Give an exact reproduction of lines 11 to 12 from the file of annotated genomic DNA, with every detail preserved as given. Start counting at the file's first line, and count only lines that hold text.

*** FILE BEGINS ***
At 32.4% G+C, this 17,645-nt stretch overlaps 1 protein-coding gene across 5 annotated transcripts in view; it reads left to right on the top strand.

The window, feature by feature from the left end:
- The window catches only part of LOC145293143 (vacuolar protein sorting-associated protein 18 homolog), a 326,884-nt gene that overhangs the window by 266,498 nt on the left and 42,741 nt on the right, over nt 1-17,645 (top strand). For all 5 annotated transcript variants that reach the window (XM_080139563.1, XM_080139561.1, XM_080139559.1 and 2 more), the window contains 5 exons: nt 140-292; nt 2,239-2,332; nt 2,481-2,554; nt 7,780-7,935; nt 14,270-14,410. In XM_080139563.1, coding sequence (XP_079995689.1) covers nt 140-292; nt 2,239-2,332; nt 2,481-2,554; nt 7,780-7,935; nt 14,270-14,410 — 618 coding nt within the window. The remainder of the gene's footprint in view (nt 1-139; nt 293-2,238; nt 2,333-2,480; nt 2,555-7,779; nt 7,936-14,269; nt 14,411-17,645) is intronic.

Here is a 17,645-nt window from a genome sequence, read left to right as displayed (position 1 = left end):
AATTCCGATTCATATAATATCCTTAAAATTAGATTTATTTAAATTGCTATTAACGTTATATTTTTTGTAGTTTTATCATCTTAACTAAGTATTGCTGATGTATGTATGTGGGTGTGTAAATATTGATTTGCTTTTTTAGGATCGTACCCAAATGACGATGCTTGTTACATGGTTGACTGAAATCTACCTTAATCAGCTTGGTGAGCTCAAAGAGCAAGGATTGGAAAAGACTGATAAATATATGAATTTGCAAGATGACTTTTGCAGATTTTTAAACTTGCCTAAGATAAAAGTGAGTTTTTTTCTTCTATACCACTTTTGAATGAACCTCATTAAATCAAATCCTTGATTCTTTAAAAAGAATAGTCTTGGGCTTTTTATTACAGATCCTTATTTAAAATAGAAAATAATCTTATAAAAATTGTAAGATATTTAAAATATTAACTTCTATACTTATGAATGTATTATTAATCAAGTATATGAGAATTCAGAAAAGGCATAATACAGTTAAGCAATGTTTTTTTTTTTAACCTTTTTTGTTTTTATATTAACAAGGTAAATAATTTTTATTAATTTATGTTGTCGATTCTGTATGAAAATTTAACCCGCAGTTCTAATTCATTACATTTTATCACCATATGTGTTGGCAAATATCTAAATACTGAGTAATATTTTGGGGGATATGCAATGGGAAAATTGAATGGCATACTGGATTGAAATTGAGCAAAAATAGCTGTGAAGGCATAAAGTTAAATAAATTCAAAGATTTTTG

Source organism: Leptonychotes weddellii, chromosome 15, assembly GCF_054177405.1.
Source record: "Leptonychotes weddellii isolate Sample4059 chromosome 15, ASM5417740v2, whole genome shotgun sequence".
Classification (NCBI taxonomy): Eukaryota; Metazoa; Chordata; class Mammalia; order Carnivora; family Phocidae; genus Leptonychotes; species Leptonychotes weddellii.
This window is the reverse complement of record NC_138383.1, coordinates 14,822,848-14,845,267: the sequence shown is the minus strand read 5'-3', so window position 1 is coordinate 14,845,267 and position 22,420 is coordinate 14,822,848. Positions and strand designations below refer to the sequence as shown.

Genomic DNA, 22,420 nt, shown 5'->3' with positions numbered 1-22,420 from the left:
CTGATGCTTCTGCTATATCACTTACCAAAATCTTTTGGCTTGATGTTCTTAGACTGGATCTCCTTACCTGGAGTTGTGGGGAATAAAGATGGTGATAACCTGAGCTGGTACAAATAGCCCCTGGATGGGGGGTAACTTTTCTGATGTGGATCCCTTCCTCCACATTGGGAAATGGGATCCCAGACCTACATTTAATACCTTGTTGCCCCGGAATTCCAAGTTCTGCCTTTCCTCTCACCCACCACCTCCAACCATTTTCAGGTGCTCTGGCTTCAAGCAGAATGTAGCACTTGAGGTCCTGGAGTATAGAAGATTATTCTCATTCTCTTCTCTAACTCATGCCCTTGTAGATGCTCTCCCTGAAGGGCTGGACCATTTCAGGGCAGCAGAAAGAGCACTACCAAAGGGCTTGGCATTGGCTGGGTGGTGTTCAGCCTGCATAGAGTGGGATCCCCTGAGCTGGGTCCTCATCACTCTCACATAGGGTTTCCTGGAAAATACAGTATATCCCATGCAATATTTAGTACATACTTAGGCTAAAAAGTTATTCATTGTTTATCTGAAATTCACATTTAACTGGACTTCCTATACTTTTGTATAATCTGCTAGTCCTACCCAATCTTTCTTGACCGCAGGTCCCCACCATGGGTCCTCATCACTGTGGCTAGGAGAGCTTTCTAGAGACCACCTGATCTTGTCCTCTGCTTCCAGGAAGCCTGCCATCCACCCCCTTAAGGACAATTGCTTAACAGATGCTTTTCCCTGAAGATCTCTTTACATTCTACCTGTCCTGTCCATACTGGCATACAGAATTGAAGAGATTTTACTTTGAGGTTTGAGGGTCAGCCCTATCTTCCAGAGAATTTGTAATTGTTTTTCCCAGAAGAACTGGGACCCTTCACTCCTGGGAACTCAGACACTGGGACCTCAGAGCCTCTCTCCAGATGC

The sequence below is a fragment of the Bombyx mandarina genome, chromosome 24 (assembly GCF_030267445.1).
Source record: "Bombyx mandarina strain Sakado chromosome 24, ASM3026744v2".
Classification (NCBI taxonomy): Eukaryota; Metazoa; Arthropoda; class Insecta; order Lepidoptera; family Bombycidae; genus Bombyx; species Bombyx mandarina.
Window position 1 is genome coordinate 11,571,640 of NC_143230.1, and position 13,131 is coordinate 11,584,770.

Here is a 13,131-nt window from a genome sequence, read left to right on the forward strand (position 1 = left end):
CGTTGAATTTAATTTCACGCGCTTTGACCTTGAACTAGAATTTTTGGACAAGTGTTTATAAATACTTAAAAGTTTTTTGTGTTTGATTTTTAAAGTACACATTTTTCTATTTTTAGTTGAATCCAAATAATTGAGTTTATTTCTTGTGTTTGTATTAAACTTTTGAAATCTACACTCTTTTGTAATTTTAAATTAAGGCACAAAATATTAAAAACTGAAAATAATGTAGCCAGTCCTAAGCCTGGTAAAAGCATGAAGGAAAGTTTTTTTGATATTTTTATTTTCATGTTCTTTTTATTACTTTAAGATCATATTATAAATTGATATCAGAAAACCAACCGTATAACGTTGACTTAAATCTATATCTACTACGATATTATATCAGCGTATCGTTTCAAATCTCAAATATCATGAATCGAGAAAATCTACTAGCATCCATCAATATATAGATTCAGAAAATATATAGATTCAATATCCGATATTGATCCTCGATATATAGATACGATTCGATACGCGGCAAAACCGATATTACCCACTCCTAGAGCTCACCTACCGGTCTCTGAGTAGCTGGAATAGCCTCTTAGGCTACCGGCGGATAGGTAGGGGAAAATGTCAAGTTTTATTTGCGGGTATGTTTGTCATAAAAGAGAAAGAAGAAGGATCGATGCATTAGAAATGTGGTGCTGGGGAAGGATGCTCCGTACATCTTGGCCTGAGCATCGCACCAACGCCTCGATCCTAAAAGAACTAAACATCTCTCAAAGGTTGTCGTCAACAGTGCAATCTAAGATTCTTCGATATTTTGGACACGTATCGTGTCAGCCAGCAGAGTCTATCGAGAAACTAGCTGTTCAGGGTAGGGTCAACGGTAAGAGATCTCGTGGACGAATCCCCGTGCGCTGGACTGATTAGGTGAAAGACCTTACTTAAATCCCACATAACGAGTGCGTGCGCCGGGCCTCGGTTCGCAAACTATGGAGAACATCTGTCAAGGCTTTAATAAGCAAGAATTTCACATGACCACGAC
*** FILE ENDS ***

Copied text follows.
CTGATGCTTCTGCTATATCACTTACCAAAATCTTTTGGCTTGATGTTCTTAGACTGGATCTCCTTACCTGGAGTTGTGGGGAATAAAGATGGTGATAACCTGAGCTGGTACAAATAGCCCCTGGATGGGGGGTAACTTTTCTGATGTGGATCCCTTCCTCCACATTGGGAAATGGGATCCCAGACCTACATTTAATACCTTGTTGCCCCGGAATTCCAAGTTCTGCCTTTCCTCTCACCCACCACCTCCAACCATTTTCAGGTGCTCTGGCTTCAAGCAGAATGTAGCACTTGAGGTCCTGGAGTATAGAAGATTATTCTCATTCTCTTCTCTAACTCATGCCCTTGTAGATGCTCTCCCTGAAGGGCTGGACCATTTCAGGGCAGCAGAAAGAGCACTACCAAAGGGCTTGGCATTGGCTGGGTGGTGTTCAGCCTGCATAGAGTGGGATCCCCTGAGCTGGGTCCTCATCACTCTCACATAGGGTTTCCTGGAAAATACAGTATATCCCATGCAATATTTAGTACATACTTAGGCTAAAAAGTTATTCATTGTTTATCTGAAATTCACATTTAACTGGACTTCCTATACTTTTGTATAATCTGCTAGTCCTACCCAATCTTTCTTGACCGCAGGTCCCCACCATGGGTCCTCATCACTGTGGCTAGGAGAGCTTTCTAGAGACCACCTGATCTTGTCCTCTGCTTCCAGGAAGCCTGCCATCCACCCCCTTAAGGACAATTGCTTAACAGATGCTTTTCCCTGAAGATCTCTTTACATTCTACCTGTCCTGTCCATACTGGCATACAGAATTGAAGAGATTTTACTTTGAGGTTTGAGGGTCAGCCCTATCTTCCAGAGAATTTGTAATTGTTTTTCCCAGAAGAACTGGGACCCTTCACTCCTGGGAACTCAGACACTGGGACCTCAGAGCCTCTCTCCAGATGC

The sequence below is a fragment of the Bombyx mandarina genome, chromosome 24 (assembly GCF_030267445.1).